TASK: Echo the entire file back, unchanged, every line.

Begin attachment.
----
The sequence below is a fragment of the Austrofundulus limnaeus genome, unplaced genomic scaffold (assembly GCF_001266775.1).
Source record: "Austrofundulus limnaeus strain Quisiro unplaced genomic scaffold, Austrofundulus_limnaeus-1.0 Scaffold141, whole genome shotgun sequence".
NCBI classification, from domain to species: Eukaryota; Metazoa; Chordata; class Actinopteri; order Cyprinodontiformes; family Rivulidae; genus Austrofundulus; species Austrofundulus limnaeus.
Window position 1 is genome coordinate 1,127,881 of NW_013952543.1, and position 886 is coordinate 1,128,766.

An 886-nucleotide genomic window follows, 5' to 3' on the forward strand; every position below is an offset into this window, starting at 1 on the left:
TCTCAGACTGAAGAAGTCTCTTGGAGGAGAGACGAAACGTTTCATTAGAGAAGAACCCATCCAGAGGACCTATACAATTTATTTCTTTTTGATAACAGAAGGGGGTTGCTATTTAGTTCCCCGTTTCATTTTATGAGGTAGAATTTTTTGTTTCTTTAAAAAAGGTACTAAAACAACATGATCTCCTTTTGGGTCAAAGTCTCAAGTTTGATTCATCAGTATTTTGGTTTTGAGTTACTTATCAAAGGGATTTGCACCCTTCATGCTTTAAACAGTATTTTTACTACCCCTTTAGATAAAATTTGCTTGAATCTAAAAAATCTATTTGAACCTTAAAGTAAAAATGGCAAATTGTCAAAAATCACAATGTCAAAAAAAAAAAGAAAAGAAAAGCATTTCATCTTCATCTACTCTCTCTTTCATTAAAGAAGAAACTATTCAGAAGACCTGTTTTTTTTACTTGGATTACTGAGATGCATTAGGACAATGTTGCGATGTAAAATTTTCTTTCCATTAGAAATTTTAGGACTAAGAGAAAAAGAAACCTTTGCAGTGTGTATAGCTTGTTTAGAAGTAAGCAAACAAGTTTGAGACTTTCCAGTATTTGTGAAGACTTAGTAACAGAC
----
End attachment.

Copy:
The sequence below is a fragment of the Austrofundulus limnaeus genome, unplaced genomic scaffold (assembly GCF_001266775.1).
Source record: "Austrofundulus limnaeus strain Quisiro unplaced genomic scaffold, Austrofundulus_limnaeus-1.0 Scaffold141, whole genome shotgun sequence".
NCBI classification, from domain to species: Eukaryota; Metazoa; Chordata; class Actinopteri; order Cyprinodontiformes; family Rivulidae; genus Austrofundulus; species Austrofundulus limnaeus.
Window position 1 is genome coordinate 1,127,881 of NW_013952543.1, and position 886 is coordinate 1,128,766.

An 886-nucleotide genomic window follows, 5' to 3' on the forward strand; every position below is an offset into this window, starting at 1 on the left:
TCTCAGACTGAAGAAGTCTCTTGGAGGAGAGACGAAACGTTTCATTAGAGAAGAACCCATCCAGAGGACCTATACAATTTATTTCTTTTTGATAACAGAAGGGGGTTGCTATTTAGTTCCCCGTTTCATTTTATGAGGTAGAATTTTTTGTTTCTTTAAAAAAGGTACTAAAACAACATGATCTCCTTTTGGGTCAAAGTCTCAAGTTTGATTCATCAGTATTTTGGTTTTGAGTTACTTATCAAAGGGATTTGCACCCTTCATGCTTTAAACAGTATTTTTACTACCCCTTTAGATAAAATTTGCTTGAATCTAAAAAATCTATTTGAACCTTAAAGTAAAAATGGCAAATTGTCAAAAATCACAATGTCAAAAAAAAAAAGAAAAGAAAAGCATTTCATCTTCATCTACTCTCTCTTTCATTAAAGAAGAAACTATTCAGAAGACCTGTTTTTTTTACTTGGATTACTGAGATGCATTAGGACAATGTTGCGATGTAAAATTTTCTTTCCATTAGAAATTTTAGGACTAAGAGAAAAAGAAACCTTTGCAGTGTGTATAGCTTGTTTAGAAGTAAGCAAACAAGTTTGAGACTTTCCAGTATTTGTGAAGACTTAGTAACAGAC